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sycasey 2.0

Chungking Express

Chungking Express?  

6 members have voted

  1. 1. Does Chungking Express go in the space capsule?

    • ✅ Oh, my dreams! It's never quite as it seems.
      2
    • ❌ All the leaves are brown, and the sky is gray.
      4


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Paul & Amy dream of 1994’s Wong Kar-wai romantic diptych Chungking Express! They look at Wong’s influence on modern auteurs like Quentin Tarantino and Barry Jenkins, trace a metaphor through the film for a Hong Kong in transition, and ask why it was considered “too MTV” by some contemporary critics. Plus: What does this film have in common with Final Fantasy VIII?

This is the second episode in our Couple Goals series; next week’s film is Groundhog Day! Learn more about the show at unspooledpod.com, follow us on Twitter @unspooled and Instagram @unspooledpod, and don’t forget to rate, review & subscribe to us on Apple Podcasts, Stitcher and Spotify. You can also listen to our Stitcher Premium game show Screen Test right now at https://www.stitcher.com/show/unspooled-screen-test, and apply to be a contestant at unspooledpod@gmail.com! Photo credit: Kim Troxall

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Cinephiles may be really into this movie, but I am not. Neither story is substantial enough to carry a film, and stringing them together just makes it longer. I can definitely believe that the director wrote each bit the night or morning before he shot it: it's underwritten. And it's considered a knock to compare movies to MTV because that arose for music videos, which were essentially advertisements for another product (albums). Fincher is a big name director now, but his movies aren't just glorified ads.

I don't think of the pairs as being "couples" in the usual sense. If Facebook had existed, none of them would have the status of being in a relationship. And Brigitte Lin's character doesn't seem especially lonely. She's just too exhausted to argue that much when some guy sits down and insists on talking at her.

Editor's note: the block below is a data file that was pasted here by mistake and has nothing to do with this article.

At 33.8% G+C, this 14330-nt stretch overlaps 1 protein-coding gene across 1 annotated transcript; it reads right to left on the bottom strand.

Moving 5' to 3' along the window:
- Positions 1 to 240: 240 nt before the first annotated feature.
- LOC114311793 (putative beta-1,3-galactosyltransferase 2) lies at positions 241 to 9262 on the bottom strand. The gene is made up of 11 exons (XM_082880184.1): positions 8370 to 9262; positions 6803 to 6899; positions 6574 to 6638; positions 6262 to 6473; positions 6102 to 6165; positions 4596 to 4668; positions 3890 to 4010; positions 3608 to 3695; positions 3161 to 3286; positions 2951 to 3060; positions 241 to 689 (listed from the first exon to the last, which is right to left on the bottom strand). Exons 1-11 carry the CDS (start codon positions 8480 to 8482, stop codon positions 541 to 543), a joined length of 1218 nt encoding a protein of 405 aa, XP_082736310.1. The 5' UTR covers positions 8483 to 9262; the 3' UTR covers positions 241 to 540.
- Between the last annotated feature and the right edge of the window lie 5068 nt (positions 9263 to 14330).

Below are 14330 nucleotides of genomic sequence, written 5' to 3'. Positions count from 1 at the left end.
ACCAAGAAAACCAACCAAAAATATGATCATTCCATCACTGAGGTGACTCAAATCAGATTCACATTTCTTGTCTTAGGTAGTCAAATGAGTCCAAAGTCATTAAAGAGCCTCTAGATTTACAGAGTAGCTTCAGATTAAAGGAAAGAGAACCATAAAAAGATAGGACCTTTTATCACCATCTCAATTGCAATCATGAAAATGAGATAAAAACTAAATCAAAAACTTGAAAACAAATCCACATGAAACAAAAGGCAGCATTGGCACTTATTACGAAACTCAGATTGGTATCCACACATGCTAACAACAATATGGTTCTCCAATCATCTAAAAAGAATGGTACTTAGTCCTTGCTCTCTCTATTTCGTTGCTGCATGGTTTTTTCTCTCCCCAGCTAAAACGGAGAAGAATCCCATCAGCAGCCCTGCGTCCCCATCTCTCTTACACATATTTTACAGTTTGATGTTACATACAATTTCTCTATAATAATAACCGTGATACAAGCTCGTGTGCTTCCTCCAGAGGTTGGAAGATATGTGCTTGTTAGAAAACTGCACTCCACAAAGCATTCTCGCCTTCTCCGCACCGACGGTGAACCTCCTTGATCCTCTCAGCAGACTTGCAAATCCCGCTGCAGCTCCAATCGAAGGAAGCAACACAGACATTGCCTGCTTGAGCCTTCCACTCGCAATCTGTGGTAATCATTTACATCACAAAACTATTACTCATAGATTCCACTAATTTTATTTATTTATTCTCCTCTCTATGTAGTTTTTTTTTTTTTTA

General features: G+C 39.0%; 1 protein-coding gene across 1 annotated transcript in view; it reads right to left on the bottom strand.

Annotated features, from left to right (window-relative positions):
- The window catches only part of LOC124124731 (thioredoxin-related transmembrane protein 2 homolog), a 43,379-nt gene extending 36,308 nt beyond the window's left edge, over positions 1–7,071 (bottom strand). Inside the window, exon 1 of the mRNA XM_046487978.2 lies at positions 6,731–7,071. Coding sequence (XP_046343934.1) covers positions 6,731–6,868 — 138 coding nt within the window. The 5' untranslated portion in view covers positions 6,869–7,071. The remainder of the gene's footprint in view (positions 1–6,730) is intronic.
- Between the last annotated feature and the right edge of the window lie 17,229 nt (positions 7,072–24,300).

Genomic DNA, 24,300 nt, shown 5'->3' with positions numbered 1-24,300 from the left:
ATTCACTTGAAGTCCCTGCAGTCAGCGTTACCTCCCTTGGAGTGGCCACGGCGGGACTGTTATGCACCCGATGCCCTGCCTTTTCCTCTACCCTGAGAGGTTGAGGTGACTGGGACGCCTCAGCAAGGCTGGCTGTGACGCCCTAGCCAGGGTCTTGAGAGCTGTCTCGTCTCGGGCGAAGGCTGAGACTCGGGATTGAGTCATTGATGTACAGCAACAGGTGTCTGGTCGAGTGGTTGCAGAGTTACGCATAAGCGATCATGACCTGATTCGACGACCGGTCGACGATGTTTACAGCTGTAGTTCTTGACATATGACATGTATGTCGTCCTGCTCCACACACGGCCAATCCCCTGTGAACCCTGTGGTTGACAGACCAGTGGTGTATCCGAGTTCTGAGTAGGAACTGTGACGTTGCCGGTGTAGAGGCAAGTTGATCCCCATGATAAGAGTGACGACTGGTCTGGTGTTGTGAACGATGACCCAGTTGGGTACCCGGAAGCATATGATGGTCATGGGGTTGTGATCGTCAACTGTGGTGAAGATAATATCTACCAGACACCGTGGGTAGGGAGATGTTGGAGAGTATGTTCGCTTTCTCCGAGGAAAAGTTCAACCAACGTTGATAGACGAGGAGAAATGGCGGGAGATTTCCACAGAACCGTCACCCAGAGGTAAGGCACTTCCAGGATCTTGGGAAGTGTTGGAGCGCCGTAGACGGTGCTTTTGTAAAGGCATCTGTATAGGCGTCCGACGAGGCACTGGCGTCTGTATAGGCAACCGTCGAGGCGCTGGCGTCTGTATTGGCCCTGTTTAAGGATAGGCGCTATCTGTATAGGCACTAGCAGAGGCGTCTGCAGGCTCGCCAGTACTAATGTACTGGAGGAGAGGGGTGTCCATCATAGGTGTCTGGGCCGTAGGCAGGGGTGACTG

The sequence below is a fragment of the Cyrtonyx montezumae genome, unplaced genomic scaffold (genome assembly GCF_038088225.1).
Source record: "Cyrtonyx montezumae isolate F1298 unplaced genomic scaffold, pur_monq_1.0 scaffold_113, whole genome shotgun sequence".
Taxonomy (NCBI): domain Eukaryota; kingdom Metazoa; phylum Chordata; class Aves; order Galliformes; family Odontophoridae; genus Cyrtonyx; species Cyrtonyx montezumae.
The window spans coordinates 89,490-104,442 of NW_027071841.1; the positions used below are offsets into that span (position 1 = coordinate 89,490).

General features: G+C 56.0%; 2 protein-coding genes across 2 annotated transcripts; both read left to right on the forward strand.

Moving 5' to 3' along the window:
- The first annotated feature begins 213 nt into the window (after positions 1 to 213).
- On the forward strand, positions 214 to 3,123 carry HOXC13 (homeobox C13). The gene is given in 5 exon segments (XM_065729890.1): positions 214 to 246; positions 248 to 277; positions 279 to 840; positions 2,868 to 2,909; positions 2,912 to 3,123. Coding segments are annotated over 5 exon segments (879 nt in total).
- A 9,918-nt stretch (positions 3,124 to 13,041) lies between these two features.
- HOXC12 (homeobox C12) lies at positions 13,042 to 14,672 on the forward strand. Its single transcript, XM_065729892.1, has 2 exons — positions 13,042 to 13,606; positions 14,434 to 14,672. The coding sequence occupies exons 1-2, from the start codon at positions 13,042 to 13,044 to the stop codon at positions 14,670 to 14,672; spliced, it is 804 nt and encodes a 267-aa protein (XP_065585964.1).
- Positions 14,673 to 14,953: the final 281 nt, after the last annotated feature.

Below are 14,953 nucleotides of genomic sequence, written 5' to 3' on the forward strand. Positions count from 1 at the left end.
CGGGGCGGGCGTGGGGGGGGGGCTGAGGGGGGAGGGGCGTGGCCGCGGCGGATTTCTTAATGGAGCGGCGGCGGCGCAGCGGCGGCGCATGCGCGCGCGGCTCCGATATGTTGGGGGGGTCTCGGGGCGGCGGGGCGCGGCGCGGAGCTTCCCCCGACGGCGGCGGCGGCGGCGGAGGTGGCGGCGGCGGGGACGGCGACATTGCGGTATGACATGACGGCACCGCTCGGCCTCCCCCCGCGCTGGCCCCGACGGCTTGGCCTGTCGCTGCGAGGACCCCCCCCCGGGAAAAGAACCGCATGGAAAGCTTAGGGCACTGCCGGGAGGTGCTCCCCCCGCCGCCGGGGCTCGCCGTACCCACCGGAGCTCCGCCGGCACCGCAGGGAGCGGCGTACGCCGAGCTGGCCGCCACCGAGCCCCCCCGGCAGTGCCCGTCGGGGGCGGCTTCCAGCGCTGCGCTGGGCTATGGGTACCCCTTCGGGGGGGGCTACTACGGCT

I don't relate to supposedly universal experiences, but When Harry Met Sally worked for me in a way this does not. Maybe because it's funnier.

I thought the hair Faye found was clearly supposed to belong to the long-haired woman (waitress?) meeting with 663 later, and whom Faye holds up the hair to compare against.

Rather than being different from Hollywood depictions, Faye is very much a Manic Pixie Dream Girl: someone who only exists on film rather than in real life.

I'm with the NYT in rolling my eyes at a character (repeatedly!) talking to a dishtowel. That's basically his only distinguishing characteristic, and it hardly seems enough to merit Faye's obsession with him.

I think the best use of the Cranberries' "Dreams" in a movie might be in "Sound of My Voice" where Brit Marling's character is asked what songs they have in the future, starts singing that, and then says they attribute the song to some other person when someone insists it's not from the future at all.

 

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I love the movie a lot, but I had to vote no. I'm putting a VERY high bar on my votes. 

 

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This is definitely a movie where the whole appeal of it is in how it's shot, edited, set to music, etc. The stories/characters are very simple and stripped-down. So if you don't feel the style then you don't feel it.

This one captured me really well the first time I watched it. Subsequent viewings have been slightly down from that high, but still I think it's a really well-made film. I voted yes here, though I do have some hesitation in thinking that In the Mood For Love might be the more worthy entry. The argument for Chungking Express in the Wong Kar-Wai canon is that (1) it was the major worldwide breakthrough for WKW and (2) it captures a particular time and place (Hong Kong pre-China takeover) that might not be better captured elsewhere. Anyway, it's a close call.